Here is another typical sum puzzle from Presh Talwalkar.
“Solve the following sums:
_____1/(1×3) + 1/(3×5) + 1/(5×7) + 1/(7×9) + 1/(9×11) =
_____1/(4×7) + 1/(7×10) + 1/(10×13) + 1/(13×16) =
_____1/(2×7) + 1/(7×12) + 1/(12×17) + … =”
The only reason I am including this puzzle is that Talwalkar gets very excited about deriving a formula that can solve sums of this type. This gives me an opportunity to discuss the “formula vs. procedure” way of doing math.
See the Incredible Trick Puzzle
This is another stimulating little problem from the 2022 Math Calendar.
“a1 = 1, a2 = 2, …, an+1 = an + 6an-1
x = lim an+1/an as n → ∞
Solve for x.”
As before, recall that all the answers are integer days of the month.
See Stimulating Sequence
This is another infinite series from Presh Talwalkar, but with a twist.
“This problem is adapted from one given in an annual national math competition exam in France. Evaluate the infinite series:
1/2! + 2/3! + 3/4! + …”
The twist is that Talwalkar provides three solutions, illustrating three different techniques that I in fact have used before in series and sequence problems. But this time I actually found a simpler solution that avoids all these. You also need to remember what a factorial is: n! =n(n – 1)(n – 2)…3·2·1.
See a Nice Factorial Sum
This is a belated Christmas puzzle from December 2019 MathsMonday.
“A Christmas tree is made by stacking successively smaller cones. The largest cone has a base of radius 1 unit and a height of 2 units. Each smaller cone has a radius 3/4 of the previous cone and a height 3/4 of the previous cone. Its base overlaps the previous cone, sitting at a height 3/4 of the way up the previous cone.
What are the dimensions of the smallest cone, by volume, that will contain the whole tree for any number of cones?”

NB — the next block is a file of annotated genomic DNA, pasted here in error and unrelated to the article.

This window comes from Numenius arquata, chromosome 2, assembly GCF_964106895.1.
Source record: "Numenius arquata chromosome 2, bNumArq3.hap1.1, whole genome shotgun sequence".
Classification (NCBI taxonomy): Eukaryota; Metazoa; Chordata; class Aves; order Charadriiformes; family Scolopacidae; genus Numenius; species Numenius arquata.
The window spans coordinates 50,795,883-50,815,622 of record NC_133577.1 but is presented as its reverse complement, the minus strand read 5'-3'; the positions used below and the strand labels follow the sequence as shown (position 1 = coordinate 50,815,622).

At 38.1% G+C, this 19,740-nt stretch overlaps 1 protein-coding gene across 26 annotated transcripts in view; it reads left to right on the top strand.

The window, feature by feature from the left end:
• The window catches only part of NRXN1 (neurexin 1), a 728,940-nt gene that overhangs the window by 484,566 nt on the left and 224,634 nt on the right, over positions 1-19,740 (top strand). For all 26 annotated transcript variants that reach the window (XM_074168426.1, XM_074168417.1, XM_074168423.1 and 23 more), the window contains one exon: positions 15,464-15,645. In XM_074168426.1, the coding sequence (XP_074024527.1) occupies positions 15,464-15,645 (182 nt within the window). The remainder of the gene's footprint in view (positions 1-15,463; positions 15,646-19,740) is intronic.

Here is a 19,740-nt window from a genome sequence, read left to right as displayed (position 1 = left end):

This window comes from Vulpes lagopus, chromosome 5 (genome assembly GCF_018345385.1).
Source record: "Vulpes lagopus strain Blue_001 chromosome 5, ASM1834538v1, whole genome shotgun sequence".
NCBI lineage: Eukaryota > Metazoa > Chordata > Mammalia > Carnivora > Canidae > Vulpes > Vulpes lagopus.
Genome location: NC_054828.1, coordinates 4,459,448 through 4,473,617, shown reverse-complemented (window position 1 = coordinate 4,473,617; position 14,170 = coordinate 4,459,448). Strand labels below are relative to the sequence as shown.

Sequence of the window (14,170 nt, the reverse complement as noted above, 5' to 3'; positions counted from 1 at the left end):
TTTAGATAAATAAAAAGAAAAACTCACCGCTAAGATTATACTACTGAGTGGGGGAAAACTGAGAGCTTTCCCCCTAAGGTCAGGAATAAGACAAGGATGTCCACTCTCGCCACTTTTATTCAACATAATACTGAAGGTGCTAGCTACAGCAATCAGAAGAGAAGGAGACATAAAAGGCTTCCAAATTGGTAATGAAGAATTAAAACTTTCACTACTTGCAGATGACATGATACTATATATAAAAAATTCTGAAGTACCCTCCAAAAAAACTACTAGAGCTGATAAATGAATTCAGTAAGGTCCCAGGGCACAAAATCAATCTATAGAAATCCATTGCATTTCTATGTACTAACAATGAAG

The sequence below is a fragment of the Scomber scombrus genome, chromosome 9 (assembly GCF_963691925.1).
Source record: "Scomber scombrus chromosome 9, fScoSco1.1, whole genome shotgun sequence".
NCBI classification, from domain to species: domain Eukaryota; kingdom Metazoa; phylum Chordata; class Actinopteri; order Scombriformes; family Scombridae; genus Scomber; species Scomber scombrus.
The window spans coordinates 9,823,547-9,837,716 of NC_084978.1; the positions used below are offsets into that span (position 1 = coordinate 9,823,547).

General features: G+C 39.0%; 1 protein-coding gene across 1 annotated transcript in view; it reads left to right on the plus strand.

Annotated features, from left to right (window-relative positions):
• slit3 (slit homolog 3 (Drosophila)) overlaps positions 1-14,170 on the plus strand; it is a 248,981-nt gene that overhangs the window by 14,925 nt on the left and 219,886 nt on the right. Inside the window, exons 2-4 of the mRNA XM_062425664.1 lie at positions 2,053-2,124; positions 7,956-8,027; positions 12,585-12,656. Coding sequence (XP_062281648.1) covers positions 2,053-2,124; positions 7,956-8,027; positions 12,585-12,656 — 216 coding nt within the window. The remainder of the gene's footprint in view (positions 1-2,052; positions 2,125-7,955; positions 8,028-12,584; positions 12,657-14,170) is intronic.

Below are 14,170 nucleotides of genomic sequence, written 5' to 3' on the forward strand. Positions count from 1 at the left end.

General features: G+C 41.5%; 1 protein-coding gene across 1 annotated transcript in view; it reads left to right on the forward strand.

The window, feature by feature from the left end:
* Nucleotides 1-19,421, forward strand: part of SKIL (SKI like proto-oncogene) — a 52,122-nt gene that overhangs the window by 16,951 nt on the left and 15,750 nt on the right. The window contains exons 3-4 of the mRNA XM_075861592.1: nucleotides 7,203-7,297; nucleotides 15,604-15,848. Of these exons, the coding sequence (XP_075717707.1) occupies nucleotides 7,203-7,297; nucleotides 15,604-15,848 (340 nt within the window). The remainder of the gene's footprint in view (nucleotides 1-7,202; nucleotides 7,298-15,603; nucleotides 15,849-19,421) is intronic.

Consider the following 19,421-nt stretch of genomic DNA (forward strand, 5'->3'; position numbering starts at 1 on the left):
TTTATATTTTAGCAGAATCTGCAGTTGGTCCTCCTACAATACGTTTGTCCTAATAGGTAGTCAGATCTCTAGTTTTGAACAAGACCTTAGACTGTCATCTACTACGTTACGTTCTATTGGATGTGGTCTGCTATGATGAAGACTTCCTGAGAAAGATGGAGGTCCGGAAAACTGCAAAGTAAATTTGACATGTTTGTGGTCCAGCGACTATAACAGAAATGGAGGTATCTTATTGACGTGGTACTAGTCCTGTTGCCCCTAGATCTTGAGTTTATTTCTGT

Recall that the volume of a cone is π r2 h/3.
See Another Christmas Tree Puzzle
Here is another sum problem, this time from the 2021 Math Calendar.
As before, recall that all the answers are integer days of the month. And the solution employs a technique familiar to these pages.
See the Winter Sum
Here is another problem from the 2020 Math Calendar.
As a hint, recall that all the answers are integer days of the month. And the solution employs a technique familiar to these pages.
See Autumn Sum
The following problem comes from a 1961 exam set collected by Ed Barbeau of the University of Toronto. The discontinued exams (by 2003) were for 5th year Ontario high school students seeking entrance and scholarships for the second year at a university.
“If sn denotes the sum of the first n natural numbers, find the sum of the infinite series
Unfortunately, the “Grade XIII” exam problem sets were not provided with answers, so I have no confirmation for my result. There may be a cunning way to manipulate the series to get a solution, but I could not see it off-hand. So I employed my tried and true power series approach to get my answer. It turned out to be power series manipulations on steroids, so there must be a simpler solution that does not use calculus. I assume the exams were timed exams, so I am not sure how a harried student could come up with a quick solution. I would appreciate any insights into this.
See Serious Series
(Update 1/18/2021) Another Solution Continue reading
The craziness of manipulating radicals strikes again. This 2006 four-star problem from Colin Hughes at Maths Challenge is really astonishing, though it takes the right key to unlock it.
“Problem Consider the following sequence:
For which values of [positive integer] n is S(n) rational?”
See Amazing Radical Sum.
This is a delightful and surprising problem from Presh Talwalkar.
“This puzzle was created by a MindYourDecisions fan in India. What is the value of the infinite product? The numerators are the odd nth roots of [Euler’s constant] e and the denominators are even nth roots of e.”
See Euler Magic
If you will pardon the pun, this is a diabolical problem from the collection Five Hundred Mathematical Challenges.
“Problem 5. Calculate the sum
It has a non-calculus solution, but that involves a bunch of manipulations that were not that evident to me, or at least I doubt if I could have come up with them. I was able to reframe the problem using one of my favorite approaches, power series (or polynomials). The calculations are a bit hairy in any case, but I was impressed that my method worked at all.
See the Number of the Beast